I’m not sure when the exact moment the rage which recently smashed around inside me like an uneven spin cycle dropped out. I do know that it was replaced by one of the most complete bouts of apathy I’ve ever felt. Perhaps this extreme polar switch makes sense. During the fall I was on a hair trigger: working a job in which every second was a brand new source of inept hatred, hallucinating through my grandmother’s death in a hometown that was no longer home, punching out a comrade while blacked out, getting ready to brawl with liquor store employees who gave me shit over my peeling ID, trembling with rage at any real or perceived judgments, growing terrified that the budding pain in my chest was going to bloom into a heart attack. And then, perhaps with the onset of the always rainy, gloomy Washington winter, I shorted out.
This isn’t to say that I stopped getting pissed and became an android. I was just as paranoid about being judged by other people as before, but the urge toward violence vanished. The problem was that all my urges toward greatness had been swept alongside. I stopped doing anything, and furthermore, I stopped caring.
Not doing anything isn’t that much of a stretch for me, but this was different. Usually when I’m not living up to my potential, potential which usually involves translating all my big thoughts into writing, there’s a scathing voice in my head which points out my shortcomings. In the last few months, that voice has been silent. I’d get through an increasingly judgmental day of work, come home, and be a bland, mediocre receptor for entertainment for the rest of the day without a shred of guilt. In a tribute to my mind’s keen ability to subvert and sabotage anything, my psyche became a hall of mirrors in which I felt guilty for not feeling guilty.
The mantra I ended up hanging onto during this dead winter was a piece of advice given to me in my preceding anger, something which has haunted me ever since. I was in the midst of a series of improv classes when my grandma died and I went back to Wisconsin to have my brainbreak. When I returned to class, I was pretty much done as a person. My improv work was shit, not simply from a lack of experience and refinement but because I had run out of joy.
After one particularly wooden and defensive scene, my instructor addressed me as I fidgeted about on stage. You don’t play characters who allow themselves to be affected, he said. You don’t play characters who can change, he said.
And he was absolutely right.
The problem is that, had this bit of criticism merely been limited to my ability to carry a scene, it wouldn’t have been so damning. But to me improv is therapy, an evolution of all the guidance counselors and psychiatry of my youth. As such, it’s almost always true that my flaws in improv are my flaws everywhere else. So I took this advice and kind of broke myself applying it to the rest of my life. I didn’t feel guilty about doing nothing, but I sure as hell put myself into a coma wondering where my ability to change and to grow and to care and to be affected went. Seems pretty self-fulfilling.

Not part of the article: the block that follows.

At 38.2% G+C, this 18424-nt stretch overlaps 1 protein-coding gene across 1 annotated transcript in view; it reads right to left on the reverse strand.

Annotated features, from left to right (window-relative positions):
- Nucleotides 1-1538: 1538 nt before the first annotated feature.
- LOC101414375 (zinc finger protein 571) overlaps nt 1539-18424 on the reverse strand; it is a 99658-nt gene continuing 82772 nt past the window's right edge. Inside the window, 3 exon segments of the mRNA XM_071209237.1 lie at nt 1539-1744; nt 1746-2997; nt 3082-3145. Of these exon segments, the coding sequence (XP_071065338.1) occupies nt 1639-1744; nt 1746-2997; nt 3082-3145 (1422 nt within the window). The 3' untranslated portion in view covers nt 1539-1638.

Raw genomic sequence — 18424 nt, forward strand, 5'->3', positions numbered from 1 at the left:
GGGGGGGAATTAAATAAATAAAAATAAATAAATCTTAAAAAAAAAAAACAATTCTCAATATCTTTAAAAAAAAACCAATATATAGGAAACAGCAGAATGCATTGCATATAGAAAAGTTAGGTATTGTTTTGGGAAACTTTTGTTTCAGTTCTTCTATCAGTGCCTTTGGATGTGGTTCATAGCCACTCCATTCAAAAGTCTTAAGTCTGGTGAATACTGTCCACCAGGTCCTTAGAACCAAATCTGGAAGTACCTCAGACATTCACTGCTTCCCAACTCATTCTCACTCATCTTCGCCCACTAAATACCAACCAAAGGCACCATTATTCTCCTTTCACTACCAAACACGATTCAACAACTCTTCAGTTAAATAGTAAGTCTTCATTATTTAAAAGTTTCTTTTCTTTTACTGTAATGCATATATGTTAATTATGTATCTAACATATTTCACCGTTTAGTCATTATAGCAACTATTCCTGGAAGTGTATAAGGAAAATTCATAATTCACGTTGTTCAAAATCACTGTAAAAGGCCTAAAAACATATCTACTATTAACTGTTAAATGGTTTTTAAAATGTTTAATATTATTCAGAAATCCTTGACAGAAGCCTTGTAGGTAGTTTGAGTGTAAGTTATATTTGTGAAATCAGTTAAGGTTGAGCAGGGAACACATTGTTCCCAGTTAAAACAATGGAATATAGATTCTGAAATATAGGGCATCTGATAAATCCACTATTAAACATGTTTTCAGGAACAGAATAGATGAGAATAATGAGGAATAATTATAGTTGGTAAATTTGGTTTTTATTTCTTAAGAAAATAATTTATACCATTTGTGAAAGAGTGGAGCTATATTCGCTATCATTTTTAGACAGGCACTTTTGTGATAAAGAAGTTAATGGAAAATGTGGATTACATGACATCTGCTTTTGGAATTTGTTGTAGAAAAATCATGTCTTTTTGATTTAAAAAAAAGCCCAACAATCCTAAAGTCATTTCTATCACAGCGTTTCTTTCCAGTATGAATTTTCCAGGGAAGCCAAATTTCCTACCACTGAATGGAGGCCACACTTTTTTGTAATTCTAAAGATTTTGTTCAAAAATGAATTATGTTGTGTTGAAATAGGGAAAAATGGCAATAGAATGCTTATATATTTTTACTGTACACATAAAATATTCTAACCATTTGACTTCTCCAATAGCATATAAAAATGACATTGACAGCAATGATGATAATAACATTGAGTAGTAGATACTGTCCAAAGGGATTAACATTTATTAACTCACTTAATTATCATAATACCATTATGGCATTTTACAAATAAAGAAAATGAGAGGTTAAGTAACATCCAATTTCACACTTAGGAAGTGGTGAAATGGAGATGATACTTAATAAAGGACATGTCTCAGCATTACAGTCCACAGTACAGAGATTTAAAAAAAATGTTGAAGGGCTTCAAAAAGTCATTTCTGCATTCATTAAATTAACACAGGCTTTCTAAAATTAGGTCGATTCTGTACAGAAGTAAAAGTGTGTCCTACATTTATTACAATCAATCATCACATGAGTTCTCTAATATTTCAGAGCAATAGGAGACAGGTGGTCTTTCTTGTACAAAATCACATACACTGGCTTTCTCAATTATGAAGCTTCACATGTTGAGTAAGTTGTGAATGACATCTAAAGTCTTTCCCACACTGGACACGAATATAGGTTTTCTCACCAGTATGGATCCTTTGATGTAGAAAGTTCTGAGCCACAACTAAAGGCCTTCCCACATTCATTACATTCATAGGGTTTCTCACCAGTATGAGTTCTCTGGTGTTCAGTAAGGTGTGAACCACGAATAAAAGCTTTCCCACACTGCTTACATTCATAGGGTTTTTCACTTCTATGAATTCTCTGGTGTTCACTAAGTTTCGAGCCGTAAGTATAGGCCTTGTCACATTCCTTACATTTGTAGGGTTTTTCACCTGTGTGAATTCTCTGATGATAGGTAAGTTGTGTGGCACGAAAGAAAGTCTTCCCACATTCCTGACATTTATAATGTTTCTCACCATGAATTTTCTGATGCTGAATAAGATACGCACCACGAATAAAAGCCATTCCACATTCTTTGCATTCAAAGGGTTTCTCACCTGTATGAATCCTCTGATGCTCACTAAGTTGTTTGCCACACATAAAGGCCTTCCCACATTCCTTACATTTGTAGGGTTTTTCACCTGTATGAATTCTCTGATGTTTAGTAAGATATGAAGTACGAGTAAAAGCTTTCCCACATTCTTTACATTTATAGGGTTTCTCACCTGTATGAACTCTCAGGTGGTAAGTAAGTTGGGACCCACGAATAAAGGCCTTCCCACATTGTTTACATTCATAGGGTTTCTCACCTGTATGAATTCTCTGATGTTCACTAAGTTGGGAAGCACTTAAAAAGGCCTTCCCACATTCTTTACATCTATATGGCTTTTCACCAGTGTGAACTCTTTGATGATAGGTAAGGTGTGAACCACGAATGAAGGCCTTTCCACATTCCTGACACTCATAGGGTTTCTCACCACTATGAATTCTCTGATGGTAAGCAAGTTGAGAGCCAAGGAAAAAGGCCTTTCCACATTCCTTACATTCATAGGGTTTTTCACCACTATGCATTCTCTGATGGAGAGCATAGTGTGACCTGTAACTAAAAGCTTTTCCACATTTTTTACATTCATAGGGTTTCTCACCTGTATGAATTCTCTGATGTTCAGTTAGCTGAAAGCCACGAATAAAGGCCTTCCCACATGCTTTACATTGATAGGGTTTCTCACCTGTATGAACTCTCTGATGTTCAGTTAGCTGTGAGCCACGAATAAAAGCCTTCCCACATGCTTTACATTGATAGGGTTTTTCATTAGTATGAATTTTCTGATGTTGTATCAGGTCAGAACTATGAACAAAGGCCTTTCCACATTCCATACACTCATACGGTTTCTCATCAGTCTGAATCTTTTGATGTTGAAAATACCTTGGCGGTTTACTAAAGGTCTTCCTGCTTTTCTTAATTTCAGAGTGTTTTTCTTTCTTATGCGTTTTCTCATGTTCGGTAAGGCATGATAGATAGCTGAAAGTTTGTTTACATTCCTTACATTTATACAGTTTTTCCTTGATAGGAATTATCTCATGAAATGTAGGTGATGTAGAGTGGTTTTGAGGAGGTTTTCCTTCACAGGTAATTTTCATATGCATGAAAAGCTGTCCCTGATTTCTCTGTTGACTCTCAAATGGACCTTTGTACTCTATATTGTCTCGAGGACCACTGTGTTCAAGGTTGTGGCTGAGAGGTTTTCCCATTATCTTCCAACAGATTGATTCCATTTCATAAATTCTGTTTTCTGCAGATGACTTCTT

I’ve continued with improv, but during this winter it began to feel like an obligation I analyzed to death. My big stupid energy had been replaced by methodical paranoia which I used to dissect my work into meaninglessness. I coldly resolved to coldly improve my technique, attempting to impress my fellow chaos seekers with my logical, sensible stagework. I doubt I impressed anyone. While logical and sensible aren’t bad tools to have as a performer, they mean nothing if a person doesn’t give a shit ‒ and I was all out of shit.
I became envious of people who cared about anything.
March was perhaps the worst and best month of my hibernation. It began with me attempting to dredge up some semblance of joy to unleash for my improv theatre’s auditions to join its mainstage group. It didn’t really work. I don’t think I was horrible, but my audition was a rambling mess surrounded by people who were clearly more invested than I was. I can’t say I wasn’t very bummed out when I found out that I hadn’t made the cut, but what was worse was that I knew, without a shred of forced humility or self-abasement, that I hadn’t done my best. I certainly wouldn’t have voted for me, and that’s much worse than whether everyone else thought I was terrible.
I wallowed in that failure for a bit, but thankfully March is always my best time of the year, and this time around it didn’t disappoint. The easy reasons were all there: I spent my birthday getting ridiculous among friends, my parents loaded me up with birthday cash, and my tax returns rolled in. More importantly, spring finally came, and few things in life make me feel as calm as the warming of winter.
On the day after April Fool’s, I started a new round of improv classes with the same teacher who sent me down my ruthless path of self-examination. This time around, I feel brilliant. And, as this serves as evidence of, I’m starting to write again.
I’m starting to care again. Feels like I’m waking up.